Lynne, Didn't Simon Hoggart write something about one of the book prize juries [Booker?] having an argument about whether a final scene in which the hero proposes to the heroine on the London Eye decide to take a trip on it to decide whether it was 'plausible' ?
Do you not think that any "truth" claims about fiction are specious? Is it fair to say that a novel can ever express truth when the whole concept of truth seems hard to pin down? Also, not all fiction is by definition, the complete work of the imagination. Truman Capote's 'In Cold Blood' for instance is a "non-fiction" novel which still relies and draws heavily on Capote's imagination. It really does seem that literature is a highly complex philosophical problem.
John, York, UK
Really interesting article. I'm writing a novel about a neurotic, needy, drug-taking web designer whose cousin is an international, in-the-closet R&B superstar who loves in Manhattan. I don't need to be famous, gay, addicted or even have more than a passing knowledge of HTML to be able to bring my characters to life. Hell, I've never even been to NYC. Sure, I hear some witty one-liners in real life that might find a way in there and yes, observing and analysing real human behaviour will, I hope, give my work a ring of truth, as I want readers to see parts of themselves reflected in the characters and be able to relate to their experiences. So really, what I'm aiming for is authenticity rather than truth. I have artistic licence on my side, so why let truth get in the way of a good story?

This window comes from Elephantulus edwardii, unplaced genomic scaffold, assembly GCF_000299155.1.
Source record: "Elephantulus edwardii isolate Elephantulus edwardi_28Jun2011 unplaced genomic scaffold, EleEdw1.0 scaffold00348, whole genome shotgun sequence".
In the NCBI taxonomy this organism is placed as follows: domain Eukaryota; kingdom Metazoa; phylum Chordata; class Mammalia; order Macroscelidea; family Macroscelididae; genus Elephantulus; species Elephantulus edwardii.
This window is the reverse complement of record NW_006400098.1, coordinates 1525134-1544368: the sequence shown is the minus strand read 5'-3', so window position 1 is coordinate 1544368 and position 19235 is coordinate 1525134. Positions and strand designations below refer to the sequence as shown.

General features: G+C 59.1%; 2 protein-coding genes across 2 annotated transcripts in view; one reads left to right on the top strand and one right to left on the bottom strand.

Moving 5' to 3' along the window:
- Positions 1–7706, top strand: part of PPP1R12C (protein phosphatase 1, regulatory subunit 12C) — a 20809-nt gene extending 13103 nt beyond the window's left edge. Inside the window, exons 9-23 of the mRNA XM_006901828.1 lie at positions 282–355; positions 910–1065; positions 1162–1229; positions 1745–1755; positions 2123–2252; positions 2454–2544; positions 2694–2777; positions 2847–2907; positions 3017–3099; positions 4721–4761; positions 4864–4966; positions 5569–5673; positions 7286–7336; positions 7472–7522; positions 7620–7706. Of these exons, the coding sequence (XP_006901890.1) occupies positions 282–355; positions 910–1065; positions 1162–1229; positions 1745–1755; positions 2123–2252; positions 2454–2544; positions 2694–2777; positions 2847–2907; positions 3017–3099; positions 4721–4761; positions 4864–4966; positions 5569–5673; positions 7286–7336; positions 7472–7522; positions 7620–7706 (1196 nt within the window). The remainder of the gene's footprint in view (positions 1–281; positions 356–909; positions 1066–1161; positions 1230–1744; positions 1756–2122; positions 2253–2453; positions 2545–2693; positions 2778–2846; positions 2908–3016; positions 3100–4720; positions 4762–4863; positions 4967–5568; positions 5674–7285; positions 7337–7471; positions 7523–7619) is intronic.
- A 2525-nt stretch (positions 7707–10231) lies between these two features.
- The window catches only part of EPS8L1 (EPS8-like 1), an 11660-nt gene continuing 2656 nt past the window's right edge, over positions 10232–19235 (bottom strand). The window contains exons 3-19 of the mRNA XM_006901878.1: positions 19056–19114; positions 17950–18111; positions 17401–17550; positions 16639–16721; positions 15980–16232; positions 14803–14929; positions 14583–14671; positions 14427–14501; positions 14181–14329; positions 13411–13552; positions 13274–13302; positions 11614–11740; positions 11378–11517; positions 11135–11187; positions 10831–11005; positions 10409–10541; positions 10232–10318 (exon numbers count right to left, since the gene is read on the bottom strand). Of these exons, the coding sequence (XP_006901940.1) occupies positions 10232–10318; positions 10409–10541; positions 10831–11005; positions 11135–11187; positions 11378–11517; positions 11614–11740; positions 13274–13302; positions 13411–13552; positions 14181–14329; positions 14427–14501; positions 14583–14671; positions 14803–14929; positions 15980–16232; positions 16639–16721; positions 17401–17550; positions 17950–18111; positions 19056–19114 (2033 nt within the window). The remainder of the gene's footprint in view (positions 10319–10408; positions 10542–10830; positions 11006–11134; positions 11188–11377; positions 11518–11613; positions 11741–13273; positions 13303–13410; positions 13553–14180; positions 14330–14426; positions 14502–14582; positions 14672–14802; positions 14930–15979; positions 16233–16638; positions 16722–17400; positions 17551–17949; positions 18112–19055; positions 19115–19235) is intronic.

China Blue, London, UK
I for one despise all these "semi-autobiographical" that people seem to write when they have a crack at writing a novel having become famous at something else. For example, Olympic athlete writing a "semi-autobiographical" tale about making it as an Olympic athlete "against the odds" living in a working-class community. Or a comedienne writing a "semi-autobiographical" novel about making it in comedy "against the odds". Have these people such scant imagination that they have to write about themselves? I'd rather go on a imaginary (albeit possibly not strictly accurate) journey with a novelist than read some thinly-obfuscated autobiography.